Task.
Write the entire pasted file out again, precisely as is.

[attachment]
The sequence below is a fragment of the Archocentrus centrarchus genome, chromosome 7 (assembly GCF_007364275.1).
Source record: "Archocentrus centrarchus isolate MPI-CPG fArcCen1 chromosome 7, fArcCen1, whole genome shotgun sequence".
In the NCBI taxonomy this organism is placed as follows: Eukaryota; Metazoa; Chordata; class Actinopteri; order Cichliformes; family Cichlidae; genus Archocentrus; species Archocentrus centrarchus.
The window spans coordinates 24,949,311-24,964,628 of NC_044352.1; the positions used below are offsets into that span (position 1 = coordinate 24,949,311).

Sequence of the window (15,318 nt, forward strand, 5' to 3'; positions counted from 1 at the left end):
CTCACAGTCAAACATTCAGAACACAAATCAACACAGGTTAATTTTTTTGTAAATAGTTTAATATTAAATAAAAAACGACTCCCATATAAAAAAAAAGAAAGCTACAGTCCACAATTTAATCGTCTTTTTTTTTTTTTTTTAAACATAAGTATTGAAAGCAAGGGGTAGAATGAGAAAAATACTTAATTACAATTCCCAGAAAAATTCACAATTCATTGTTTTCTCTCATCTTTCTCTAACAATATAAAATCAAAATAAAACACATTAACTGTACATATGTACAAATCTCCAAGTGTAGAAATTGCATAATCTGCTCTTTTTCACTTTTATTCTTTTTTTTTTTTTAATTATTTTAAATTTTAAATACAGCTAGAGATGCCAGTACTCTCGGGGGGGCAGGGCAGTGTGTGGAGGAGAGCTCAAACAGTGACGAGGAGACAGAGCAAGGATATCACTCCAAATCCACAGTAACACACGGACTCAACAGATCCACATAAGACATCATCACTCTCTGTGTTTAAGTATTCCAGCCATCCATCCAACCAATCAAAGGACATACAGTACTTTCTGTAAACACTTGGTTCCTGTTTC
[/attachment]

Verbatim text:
The sequence below is a fragment of the Archocentrus centrarchus genome, chromosome 7 (assembly GCF_007364275.1).
Source record: "Archocentrus centrarchus isolate MPI-CPG fArcCen1 chromosome 7, fArcCen1, whole genome shotgun sequence".
In the NCBI taxonomy this organism is placed as follows: Eukaryota; Metazoa; Chordata; class Actinopteri; order Cichliformes; family Cichlidae; genus Archocentrus; species Archocentrus centrarchus.
The window spans coordinates 24,949,311-24,964,628 of NC_044352.1; the positions used below are offsets into that span (position 1 = coordinate 24,949,311).

Sequence of the window (15,318 nt, forward strand, 5' to 3'; positions counted from 1 at the left end):
CTCACAGTCAAACATTCAGAACACAAATCAACACAGGTTAATTTTTTTGTAAATAGTTTAATATTAAATAAAAAACGACTCCCATATAAAAAAAAAGAAAGCTACAGTCCACAATTTAATCGTCTTTTTTTTTTTTTTTTAAACATAAGTATTGAAAGCAAGGGGTAGAATGAGAAAAATACTTAATTACAATTCCCAGAAAAATTCACAATTCATTGTTTTCTCTCATCTTTCTCTAACAATATAAAATCAAAATAAAACACATTAACTGTACATATGTACAAATCTCCAAGTGTAGAAATTGCATAATCTGCTCTTTTTCACTTTTATTCTTTTTTTTTTTTTAATTATTTTAAATTTTAAATACAGCTAGAGATGCCAGTACTCTCGGGGGGGCAGGGCAGTGTGTGGAGGAGAGCTCAAACAGTGACGAGGAGACAGAGCAAGGATATCACTCCAAATCCACAGTAACACACGGACTCAACAGATCCACATAAGACATCATCACTCTCTGTGTTTAAGTATTCCAGCCATCCATCCAACCAATCAAAGGACATACAGTACTTTCTGTAAACACTTGGTTCCTGTTTC